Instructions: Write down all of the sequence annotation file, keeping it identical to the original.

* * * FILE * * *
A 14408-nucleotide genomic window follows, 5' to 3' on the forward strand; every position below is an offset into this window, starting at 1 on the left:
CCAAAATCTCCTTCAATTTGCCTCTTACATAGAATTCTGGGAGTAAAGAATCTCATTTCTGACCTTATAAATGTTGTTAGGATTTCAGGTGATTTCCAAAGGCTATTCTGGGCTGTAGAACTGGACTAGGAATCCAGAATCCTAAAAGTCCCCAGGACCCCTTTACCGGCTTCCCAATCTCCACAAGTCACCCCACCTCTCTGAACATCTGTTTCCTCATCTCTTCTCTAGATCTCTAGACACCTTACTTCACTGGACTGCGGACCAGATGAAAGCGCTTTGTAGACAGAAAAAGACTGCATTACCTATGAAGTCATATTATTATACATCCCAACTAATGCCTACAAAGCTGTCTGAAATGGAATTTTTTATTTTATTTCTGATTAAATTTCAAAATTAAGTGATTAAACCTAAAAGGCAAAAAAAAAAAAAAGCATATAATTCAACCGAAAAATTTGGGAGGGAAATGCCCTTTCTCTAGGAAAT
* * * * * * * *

A 14408-nucleotide genomic window follows, 5' to 3' on the forward strand; every position below is an offset into this window, starting at 1 on the left:
CCAAAATCTCCTTCAATTTGCCTCTTACATAGAATTCTGGGAGTAAAGAATCTCATTTCTGACCTTATAAATGTTGTTAGGATTTCAGGTGATTTCCAAAGGCTATTCTGGGCTGTAGAACTGGACTAGGAATCCAGAATCCTAAAAGTCCCCAGGACCCCTTTACCGGCTTCCCAATCTCCACAAGTCACCCCACCTCTCTGAACATCTGTTTCCTCATCTCTTCTCTAGATCTCTAGACACCTTACTTCACTGGACTGCGGACCAGATGAAAGCGCTTTGTAGACAGAAAAAGACTGCATTACCTATGAAGTCATATTATTATACATCCCAACTAATGCCTACAAAGCTGTCTGAAATGGAATTTTTTATTTTATTTCTGATTAAATTTCAAAATTAAGTGATTAAACCTAAAAGGCAAAAAAAAAAAAAAGCATATAATTCAACCGAAAAATTTGGGAGGGAAATGCCCTTTCTCTAGGAAAT